I hate Monday.
But I love the weekend. 😉
It doesn’t matter what happens, Monday’s are always terrible. You feel sleepy, hung over from a fun weekend, and getting back into the grind of every-day life is just such a downer. I understand–I’m totally there. My Monday had its ups and downs… little ups, one huge down. I’m ready for Tuesday! But first I thought I’d write a late Monday update of the weekend–which was exponentially better than this Monday has been!
Ireland had an unexpected (at least by me) warm day on Saturday, which was excellent all-around. That was another day that I wasn’t sure how it would turn out–luckily, however, it surprised me by becoming awesome from a shitty start, like a Phoenix rising from the ashes. Everyone woke up late on Saturday, resulting in a missed taxi cab and worries about missing our tour bus–yikes! Plus we had plans to spend the night in Galway, so everyone was trying to get dressed, pack, and get down to the gate–it was insanely hectic, but somehow we made it. Big sigh of relief there!
And then, as if to congratulate our success, the day become absolutely beautiful. It was warm and sunny and just a little breezy–the perfect kind of day for driving through the Irish countryside, getting a lot of looks at those stone walls and farm animals and the different colored grass. (Who knew there were so many shades of green?) It was my first time going to the West of Ireland, and I was quite stoked, let me tell you! Dublin is amazing, don’t get me wrong, but when you think Ireland, you tend to think rolling hills and sheep–and I got to see a lot of that along the way.
Yeah, it looks a lot like that. 🙂
Anyway! Our first stop was the Cliffs of Moher. (The Cliffs of Insanity! Yeah, I love that movie.) I was excited for this, mixed with a healthy dose of realistic fear–people have a tendency to fall off, and once I was there, I could understand how! There’s a very old rock wall along a lot of the cliffs to keep people in, but there comes a point where you go forth at your own peril, nothing between you and a very steep drop. And people go out there! Loads of people! I probably would have if it had been only me, but with so many people inching so close to the edge, I just couldn’t do it–the thought of watching someone fall was almost as horrific for me as the thought of falling myself, so I stayed to the walled-in areas and considered my time well spent.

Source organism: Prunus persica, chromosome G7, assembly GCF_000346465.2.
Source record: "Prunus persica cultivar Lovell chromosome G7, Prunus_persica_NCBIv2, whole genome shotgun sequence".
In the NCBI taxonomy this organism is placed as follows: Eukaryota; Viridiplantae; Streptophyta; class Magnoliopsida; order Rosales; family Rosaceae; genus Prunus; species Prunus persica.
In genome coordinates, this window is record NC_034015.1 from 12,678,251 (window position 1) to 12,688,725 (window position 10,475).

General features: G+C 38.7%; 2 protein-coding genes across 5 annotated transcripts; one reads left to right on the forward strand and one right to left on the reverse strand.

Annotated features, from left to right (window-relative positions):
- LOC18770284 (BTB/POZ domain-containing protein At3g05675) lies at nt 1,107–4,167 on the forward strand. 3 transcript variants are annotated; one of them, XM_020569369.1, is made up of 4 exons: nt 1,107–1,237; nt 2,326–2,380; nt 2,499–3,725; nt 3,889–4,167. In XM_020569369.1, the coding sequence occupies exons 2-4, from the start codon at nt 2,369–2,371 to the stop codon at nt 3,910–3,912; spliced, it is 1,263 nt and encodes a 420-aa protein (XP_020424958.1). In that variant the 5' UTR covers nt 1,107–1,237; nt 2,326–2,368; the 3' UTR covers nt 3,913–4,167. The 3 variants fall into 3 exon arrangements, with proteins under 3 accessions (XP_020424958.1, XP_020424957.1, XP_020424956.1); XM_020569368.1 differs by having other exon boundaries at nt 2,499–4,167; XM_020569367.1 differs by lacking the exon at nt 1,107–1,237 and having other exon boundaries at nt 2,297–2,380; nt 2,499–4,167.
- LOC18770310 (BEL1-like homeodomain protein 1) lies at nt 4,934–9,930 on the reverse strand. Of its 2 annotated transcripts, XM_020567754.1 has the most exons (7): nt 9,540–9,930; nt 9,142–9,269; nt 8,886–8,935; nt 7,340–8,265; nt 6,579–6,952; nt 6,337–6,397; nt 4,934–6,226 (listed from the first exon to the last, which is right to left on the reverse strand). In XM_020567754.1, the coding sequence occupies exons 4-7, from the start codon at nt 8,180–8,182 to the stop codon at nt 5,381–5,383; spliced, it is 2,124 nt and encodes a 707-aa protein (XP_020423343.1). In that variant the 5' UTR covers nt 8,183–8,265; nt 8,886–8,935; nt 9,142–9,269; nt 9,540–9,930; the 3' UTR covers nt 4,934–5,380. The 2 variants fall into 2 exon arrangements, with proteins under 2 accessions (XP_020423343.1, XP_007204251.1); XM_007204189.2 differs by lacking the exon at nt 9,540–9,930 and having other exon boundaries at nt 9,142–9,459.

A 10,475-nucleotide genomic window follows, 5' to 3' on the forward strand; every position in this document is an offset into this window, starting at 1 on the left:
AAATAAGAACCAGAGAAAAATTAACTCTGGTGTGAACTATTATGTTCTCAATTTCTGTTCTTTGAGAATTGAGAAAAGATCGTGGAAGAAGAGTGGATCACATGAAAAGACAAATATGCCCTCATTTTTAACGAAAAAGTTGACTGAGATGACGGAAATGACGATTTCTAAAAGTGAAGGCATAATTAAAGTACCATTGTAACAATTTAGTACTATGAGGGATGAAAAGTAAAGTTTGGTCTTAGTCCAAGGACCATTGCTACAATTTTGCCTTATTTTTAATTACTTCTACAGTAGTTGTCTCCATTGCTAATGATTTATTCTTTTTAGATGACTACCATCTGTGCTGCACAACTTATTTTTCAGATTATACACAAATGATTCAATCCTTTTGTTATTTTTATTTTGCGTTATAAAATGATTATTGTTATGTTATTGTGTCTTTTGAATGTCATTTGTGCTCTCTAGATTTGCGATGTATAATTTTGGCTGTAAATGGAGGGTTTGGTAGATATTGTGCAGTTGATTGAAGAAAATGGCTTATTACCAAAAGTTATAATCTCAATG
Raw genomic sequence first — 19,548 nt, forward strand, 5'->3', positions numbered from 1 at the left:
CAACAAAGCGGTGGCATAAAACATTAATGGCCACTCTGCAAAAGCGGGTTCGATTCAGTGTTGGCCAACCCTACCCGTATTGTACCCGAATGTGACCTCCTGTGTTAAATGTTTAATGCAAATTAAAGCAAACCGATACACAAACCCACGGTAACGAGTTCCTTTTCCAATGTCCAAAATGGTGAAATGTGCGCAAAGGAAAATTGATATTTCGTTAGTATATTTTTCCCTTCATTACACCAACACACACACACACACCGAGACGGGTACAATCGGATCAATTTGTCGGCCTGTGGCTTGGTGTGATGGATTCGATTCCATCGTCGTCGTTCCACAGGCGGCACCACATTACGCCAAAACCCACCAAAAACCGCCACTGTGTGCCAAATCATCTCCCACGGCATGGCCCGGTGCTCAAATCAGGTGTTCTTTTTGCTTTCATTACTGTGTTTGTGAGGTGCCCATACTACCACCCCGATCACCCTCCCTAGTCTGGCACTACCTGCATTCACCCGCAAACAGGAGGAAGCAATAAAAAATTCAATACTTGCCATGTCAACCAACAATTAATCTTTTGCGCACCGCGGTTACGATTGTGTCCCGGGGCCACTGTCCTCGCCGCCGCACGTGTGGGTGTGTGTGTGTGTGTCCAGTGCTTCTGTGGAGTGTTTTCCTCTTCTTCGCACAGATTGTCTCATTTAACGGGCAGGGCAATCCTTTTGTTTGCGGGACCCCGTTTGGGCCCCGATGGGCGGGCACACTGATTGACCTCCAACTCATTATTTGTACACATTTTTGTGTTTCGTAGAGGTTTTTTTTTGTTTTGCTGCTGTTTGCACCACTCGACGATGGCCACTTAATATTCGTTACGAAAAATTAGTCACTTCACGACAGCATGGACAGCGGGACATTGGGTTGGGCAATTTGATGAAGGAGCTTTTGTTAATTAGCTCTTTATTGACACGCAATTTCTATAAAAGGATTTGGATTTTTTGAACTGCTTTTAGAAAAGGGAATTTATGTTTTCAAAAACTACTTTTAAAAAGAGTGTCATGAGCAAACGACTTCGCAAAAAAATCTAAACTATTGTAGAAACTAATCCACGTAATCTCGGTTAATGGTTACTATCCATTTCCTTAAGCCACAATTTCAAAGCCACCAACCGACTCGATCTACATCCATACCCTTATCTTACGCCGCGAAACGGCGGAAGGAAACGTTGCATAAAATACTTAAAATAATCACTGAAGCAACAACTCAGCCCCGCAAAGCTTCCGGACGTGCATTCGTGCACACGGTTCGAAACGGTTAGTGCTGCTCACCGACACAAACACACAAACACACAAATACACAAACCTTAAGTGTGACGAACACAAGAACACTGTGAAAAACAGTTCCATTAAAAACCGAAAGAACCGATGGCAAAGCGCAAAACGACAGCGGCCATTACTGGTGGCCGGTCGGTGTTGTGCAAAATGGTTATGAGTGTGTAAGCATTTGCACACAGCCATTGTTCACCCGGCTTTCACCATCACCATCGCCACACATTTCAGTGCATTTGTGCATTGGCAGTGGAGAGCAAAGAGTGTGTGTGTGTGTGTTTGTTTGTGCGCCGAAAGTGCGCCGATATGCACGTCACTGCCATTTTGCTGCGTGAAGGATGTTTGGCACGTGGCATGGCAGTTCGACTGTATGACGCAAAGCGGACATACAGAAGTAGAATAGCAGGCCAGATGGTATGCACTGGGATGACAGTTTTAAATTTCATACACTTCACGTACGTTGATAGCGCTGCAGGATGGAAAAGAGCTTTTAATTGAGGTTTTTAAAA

Really though, all danger aside, the cliffs were breathtaking. I imagine they must look formidable even in regular Irish weather, but in the sun they just couldn’t be beat–tiny white seagulls against the stark drop of the cliffs, the changing colors of the water below from blues to greens, the cave that looks like something out of The Goonies… Oh yes, that was a good time. 🙂 My friends seemed most taken with a random dog that was running around, but I think they enjoyed it as well. I was particularly fond of the fact that the shops and stores were built into a nearby hill like Hobbit Holes, but maybe that was just me. (I bought some of that Dark Guinness Chocolate while there which was, in my opinion, the best way to have a Guinness!)
On the way from the Cliffs to Galway we also passed through an area known as The Burren, which was quite fascinating really. For anyone who doesn’t know, it looks like it would be a very craggy lifeless place–a bunch of broken-up rocks, and as an area that’s name in Gaelic meant ‘Barren’, what else would you expect? But apparently that’s not the case at all! The Burren is layers and layers of pure limestone, which is quite susceptible to water, which produces all the crags and crevices. These cracks in the Irish weather are the perfect places for all variety of plants to grow–they said it is the only place on Earth (I think?) where you can find plants native to all corners of the globe growing in one spot!